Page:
Freemuse maintains that Hasél’s support of Catalan independence from Spain was a reason for his imprisonment and that his lyrics did not call for violence. The group’s research tracked 14 Catalan rappers sentenced to prison under the terms of glorifying terrorism in the lyrics of their songs since 2016. “In Spain, we have seen how authorities misuse legitimate legislation that is meant to fight against terrorism to suppress the voices of those who are expressing dissenting opinions against the ruling government,” said Lazović. “We have also seen that disproportionally in Turkey, where either being vocal for the Kurdish cause or being vocal against President [Recep Tayyip] Erdoğan can be perceived as membership of terrorist organization or spreading terrorist propaganda.”
Cuba not only ranked Number One in overall violations in Freemuse’s findings, it also displayed the sharpest increase in detainments around the world from 2018 to 2021. This is partially attributable to Freemuse’s changing modes of data gathering; its researchers and fact-checkers primarily focused on Europe before 2020 and shifted to include more Latin American, Asian, and African research after that. But it also coincides with well-documented tumult in Cuba since the pandemic began in 2020, after which the country — already weakened by the recent freezing of internal reforms and Donald Trump’s reversal of Barack Obama’s engagement policy — lost its crucial tourism industry, and its economy suffered its worst losses since the fall of the Soviet Union. The spread of the Delta variant, heavy currency inflation, and food shortages led Cuban people to unprecedented protest, calling for an end to the country’s 62-year-old communist regime in person and on social media. The government responded by increasing its arrests, especially of previously known dissidents, under the guise of trying to prevent crowding and the spread of Covid-19; according to Human Rights Watch, 1,028 people were arbitrarily arrested in the first eight months of 2020.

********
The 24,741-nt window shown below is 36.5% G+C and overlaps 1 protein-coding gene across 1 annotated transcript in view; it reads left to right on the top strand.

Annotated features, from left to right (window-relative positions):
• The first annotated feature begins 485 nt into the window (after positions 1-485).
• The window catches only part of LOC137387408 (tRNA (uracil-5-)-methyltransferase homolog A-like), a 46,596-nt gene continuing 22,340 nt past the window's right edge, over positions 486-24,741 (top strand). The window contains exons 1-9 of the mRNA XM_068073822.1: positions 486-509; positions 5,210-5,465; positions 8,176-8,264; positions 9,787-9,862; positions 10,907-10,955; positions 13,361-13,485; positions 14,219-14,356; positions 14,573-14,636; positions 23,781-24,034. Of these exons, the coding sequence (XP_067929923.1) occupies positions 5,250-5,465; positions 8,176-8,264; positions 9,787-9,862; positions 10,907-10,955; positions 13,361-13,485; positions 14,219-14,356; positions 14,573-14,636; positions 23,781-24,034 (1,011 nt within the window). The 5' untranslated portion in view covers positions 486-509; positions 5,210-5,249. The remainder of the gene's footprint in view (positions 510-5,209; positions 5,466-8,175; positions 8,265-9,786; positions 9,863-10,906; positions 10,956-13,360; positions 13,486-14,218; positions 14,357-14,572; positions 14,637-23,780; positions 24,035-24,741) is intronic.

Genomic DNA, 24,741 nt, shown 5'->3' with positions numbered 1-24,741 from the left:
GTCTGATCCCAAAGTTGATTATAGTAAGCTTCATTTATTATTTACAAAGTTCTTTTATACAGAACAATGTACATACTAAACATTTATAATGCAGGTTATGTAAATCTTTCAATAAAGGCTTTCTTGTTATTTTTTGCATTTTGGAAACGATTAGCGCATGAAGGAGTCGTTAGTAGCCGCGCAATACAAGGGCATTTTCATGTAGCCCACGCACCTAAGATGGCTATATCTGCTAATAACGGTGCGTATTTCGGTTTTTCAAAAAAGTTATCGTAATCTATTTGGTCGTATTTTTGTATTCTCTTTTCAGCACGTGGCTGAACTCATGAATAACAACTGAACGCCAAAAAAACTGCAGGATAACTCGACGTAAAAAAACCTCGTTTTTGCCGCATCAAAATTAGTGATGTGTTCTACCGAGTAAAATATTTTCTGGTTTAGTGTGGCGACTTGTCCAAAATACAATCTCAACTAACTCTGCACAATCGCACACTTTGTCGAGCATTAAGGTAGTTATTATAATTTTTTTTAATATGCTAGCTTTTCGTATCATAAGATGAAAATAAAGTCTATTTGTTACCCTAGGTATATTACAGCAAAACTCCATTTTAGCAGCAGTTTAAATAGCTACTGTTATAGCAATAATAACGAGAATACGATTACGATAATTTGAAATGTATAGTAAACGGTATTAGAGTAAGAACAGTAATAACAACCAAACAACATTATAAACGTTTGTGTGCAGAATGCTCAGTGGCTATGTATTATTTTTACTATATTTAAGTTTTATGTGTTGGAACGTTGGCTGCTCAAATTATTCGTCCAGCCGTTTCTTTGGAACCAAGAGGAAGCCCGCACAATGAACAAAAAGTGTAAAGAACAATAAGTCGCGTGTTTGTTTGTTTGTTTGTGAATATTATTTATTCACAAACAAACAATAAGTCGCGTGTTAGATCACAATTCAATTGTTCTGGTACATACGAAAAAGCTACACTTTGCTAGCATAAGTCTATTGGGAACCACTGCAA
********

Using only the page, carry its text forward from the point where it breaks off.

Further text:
Solís, who appears repeatedly in Freemuse’s report with his San Isidro Movement allies, joined the movement in 2020, two years after it was formed by artists in San Isidro, a poor and majority-Black neighborhood of Havana. Initially, they opposed a new law that restricted art and cultural activity not authorized by Cuba’s culture ministry. Solís had a history of anti-government protest; in 2018, he released “Sociedad Condenada” (“Doomed Society”), which paid homage to political prisoners on the island and Cubans who died fleeing the country. In October 2020, he and others in the movement were arrested for trying to stage a pro-freedom concert. After his release, he uploaded a photo to Facebook showing a tattoo reading “Cambio Cuba Libre” (“Make Cuba Free”) on his torso, with the caption, “Communists, now they are going to have to remove the skin from my chest.”